Why Your Eyes Get Worse as You AgeBy Srini Mutyala
If you are over 40, you have probably noticed some changes in your vision. Eye issues related to aging are common. You may have trouble reading a restaurant menu in low light, or the glare of headlights interferes with your vision more than it used to. You may have to strain to read numbers on your cell phone. These types of vision changes can be a normal part of aging, and several factors contribute to them.
Diseases of the eye become more common as you age. The cloudy vision caused by cataracts is one of the most common and correctable diseases of the eye. Glaucoma, a condition caused by increased pressure in the eye, is another common issue that can be diagnosed by an eye doctor. The diseases with the most serious impact on vision affect the retina at the back of the eye. Uncontrolled diabetes can lead to the death of retinal cells, which can, in turn, lead to blind spots. Age-related macular degeneration involves the death of cells in the central portion of the retina.
Wear and Tear
Many kinds of visual damage can happen over the years. Frequent exposure to direct sunlight can damage the retina. Chemicals, like the chlorine in swimming pools, are harsh on your eyes. Using screens in low light or staring at screens for long periods of time can lead to eye strain and an impaired ability to focus. A direct injury to the eye, such as a scratched cornea, can have long-term implications for vision.
Many vision issues related to aging have genetic connections. Disorders like glaucoma and age-related macular degeneration can be passed from one generation to the next. Genetics also impact the likelihood of diseases that have vision issues as a symptom. Both types of diabetes run in families and can lead to diabetic retinopathy. If you have been diagnosed with diabetes, you should have an annual eye examination. High blood pressure also runs in families and can have negative effects on eye health, causing issues such as glaucoma and hypertensive retinopathy.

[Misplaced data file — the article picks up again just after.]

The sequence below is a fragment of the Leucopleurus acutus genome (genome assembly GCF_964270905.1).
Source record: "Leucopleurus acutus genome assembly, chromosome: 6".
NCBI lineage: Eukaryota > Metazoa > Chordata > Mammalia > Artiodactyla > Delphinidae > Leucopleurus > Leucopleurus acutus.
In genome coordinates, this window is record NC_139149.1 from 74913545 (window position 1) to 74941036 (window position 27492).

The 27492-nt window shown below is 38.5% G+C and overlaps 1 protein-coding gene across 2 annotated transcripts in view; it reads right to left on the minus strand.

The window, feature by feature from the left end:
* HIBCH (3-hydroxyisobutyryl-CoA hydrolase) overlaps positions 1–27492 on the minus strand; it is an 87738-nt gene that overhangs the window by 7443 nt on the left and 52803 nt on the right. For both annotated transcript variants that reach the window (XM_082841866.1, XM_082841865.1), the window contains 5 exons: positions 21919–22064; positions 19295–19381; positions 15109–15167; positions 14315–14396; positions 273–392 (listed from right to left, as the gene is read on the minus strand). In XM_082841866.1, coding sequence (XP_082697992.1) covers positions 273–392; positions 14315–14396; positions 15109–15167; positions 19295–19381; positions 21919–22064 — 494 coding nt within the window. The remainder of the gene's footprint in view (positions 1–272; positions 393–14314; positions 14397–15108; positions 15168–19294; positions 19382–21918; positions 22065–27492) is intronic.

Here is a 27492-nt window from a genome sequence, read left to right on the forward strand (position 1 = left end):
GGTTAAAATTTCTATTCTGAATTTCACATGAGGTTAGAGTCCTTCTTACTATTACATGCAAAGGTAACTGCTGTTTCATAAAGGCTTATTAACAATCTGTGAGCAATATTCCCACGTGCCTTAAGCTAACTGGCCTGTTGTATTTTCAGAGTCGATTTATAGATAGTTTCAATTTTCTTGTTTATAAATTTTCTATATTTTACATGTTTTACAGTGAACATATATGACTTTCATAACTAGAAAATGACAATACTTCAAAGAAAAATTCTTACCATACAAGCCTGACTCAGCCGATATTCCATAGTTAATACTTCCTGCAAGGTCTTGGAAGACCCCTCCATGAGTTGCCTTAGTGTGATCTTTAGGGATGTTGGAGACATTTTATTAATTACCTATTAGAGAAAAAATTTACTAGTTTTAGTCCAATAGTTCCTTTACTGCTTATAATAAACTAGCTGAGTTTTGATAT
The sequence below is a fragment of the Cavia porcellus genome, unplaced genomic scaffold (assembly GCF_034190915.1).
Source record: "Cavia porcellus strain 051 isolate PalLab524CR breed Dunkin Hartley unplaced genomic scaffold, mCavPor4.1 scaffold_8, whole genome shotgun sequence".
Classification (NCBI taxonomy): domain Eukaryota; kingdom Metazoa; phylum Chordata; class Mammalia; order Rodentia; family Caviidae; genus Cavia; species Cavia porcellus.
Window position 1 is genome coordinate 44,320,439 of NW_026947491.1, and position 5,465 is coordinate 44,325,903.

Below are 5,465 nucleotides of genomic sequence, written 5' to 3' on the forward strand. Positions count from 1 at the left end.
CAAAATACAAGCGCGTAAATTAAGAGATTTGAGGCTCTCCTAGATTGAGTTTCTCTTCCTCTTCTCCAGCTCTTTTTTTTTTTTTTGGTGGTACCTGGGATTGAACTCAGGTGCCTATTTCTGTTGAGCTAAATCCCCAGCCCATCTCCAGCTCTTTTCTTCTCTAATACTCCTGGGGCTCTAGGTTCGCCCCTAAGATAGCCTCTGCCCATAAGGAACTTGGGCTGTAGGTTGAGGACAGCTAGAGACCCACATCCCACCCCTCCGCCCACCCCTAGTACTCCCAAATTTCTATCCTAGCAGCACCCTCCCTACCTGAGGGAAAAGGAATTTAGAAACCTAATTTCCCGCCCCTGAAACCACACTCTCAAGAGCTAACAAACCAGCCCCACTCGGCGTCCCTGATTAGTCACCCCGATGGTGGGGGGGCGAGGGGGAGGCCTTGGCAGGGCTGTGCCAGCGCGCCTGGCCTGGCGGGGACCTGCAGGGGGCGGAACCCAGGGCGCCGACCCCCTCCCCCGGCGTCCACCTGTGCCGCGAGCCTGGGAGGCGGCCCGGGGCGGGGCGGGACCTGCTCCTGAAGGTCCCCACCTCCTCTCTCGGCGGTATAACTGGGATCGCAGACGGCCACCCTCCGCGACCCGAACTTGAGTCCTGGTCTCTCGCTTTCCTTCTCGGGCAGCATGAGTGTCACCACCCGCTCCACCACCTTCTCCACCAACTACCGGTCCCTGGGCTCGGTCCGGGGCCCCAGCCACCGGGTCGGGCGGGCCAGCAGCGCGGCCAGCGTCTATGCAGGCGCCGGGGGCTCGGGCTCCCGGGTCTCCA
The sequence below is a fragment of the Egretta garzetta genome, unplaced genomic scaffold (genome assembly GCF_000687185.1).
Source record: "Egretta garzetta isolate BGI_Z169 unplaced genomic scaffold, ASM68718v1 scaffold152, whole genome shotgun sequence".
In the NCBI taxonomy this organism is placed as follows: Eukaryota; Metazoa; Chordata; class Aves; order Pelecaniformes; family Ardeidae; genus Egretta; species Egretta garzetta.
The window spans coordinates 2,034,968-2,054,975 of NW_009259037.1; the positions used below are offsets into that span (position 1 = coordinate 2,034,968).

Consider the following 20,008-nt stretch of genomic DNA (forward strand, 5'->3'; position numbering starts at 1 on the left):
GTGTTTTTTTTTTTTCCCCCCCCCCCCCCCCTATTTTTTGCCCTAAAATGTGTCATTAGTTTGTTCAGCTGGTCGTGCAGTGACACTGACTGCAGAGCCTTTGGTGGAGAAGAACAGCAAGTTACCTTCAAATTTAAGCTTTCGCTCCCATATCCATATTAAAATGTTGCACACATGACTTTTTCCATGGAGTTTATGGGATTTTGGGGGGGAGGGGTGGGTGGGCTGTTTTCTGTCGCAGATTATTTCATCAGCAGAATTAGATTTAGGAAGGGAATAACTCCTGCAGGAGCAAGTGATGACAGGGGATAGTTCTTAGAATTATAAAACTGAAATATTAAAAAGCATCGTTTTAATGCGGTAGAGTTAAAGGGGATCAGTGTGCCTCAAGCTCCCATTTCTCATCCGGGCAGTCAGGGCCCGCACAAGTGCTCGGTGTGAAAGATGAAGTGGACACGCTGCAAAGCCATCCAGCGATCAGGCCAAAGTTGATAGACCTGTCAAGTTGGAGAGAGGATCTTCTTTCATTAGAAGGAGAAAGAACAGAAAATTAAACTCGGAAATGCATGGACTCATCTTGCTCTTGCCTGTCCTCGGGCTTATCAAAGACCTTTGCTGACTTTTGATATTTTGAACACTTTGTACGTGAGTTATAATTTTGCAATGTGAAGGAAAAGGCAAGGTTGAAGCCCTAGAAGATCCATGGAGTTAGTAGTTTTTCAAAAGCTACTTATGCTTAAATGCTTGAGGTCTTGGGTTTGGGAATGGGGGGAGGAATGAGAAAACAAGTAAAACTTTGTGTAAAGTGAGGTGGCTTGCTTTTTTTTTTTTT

Every part of your body will change as you age. While changes in vision can be disturbing, many of them are just the natural result of an aging eye. The eye’s lens becomes less flexible, leading to an inability to focus on objects that are close to the viewer. You may have to hold a book at arm’s length for the letters to be in focus. As your tear ducts change, you may have issues with dry eyes or frequent tearing. Floaters in your field of vision become more common as you age. These are caused by clumping in the vitreous liquid inside your eyes. Floaters will come in and out of your field of vision. However, if you notice a constant dark spot, consult a doctor right away.
While a visit to the eye doctor cannot stop the aging process, you can receive advice about ways to treat some common age-related eye issues. Advances in medicine, such as Lasik surgery, can help correct many vision issues. Laser cataract surgery can quickly provide improved vision. If you have concerns about your eyes, contact an eye care professional to learn your options.